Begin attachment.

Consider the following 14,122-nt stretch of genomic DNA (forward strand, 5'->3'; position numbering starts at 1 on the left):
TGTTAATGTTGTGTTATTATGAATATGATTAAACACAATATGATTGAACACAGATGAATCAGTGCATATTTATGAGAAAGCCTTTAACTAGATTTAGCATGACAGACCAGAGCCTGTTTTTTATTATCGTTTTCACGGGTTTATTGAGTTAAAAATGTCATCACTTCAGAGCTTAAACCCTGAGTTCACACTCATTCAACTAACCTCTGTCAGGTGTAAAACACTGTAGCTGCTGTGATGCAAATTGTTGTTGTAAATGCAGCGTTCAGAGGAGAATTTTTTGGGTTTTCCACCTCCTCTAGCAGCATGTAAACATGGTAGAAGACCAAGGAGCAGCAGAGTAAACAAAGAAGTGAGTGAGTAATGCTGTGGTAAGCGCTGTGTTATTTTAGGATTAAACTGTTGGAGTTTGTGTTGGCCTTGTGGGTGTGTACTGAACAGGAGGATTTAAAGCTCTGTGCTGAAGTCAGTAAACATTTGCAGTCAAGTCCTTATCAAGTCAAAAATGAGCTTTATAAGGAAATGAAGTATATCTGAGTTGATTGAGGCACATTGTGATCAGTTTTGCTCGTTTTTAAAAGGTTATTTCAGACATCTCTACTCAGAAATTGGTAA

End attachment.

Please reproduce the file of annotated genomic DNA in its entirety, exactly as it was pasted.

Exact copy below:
Consider the following 14,122-nt stretch of genomic DNA (forward strand, 5'->3'; position numbering starts at 1 on the left):
TGTTAATGTTGTGTTATTATGAATATGATTAAACACAATATGATTGAACACAGATGAATCAGTGCATATTTATGAGAAAGCCTTTAACTAGATTTAGCATGACAGACCAGAGCCTGTTTTTTATTATCGTTTTCACGGGTTTATTGAGTTAAAAATGTCATCACTTCAGAGCTTAAACCCTGAGTTCACACTCATTCAACTAACCTCTGTCAGGTGTAAAACACTGTAGCTGCTGTGATGCAAATTGTTGTTGTAAATGCAGCGTTCAGAGGAGAATTTTTTGGGTTTTCCACCTCCTCTAGCAGCATGTAAACATGGTAGAAGACCAAGGAGCAGCAGAGTAAACAAAGAAGTGAGTGAGTAATGCTGTGGTAAGCGCTGTGTTATTTTAGGATTAAACTGTTGGAGTTTGTGTTGGCCTTGTGGGTGTGTACTGAACAGGAGGATTTAAAGCTCTGTGCTGAAGTCAGTAAACATTTGCAGTCAAGTCCTTATCAAGTCAAAAATGAGCTTTATAAGGAAATGAAGTATATCTGAGTTGATTGAGGCACATTGTGATCAGTTTTGCTCGTTTTTAAAAGGTTATTTCAGACATCTCTACTCAGAAATTGGTAA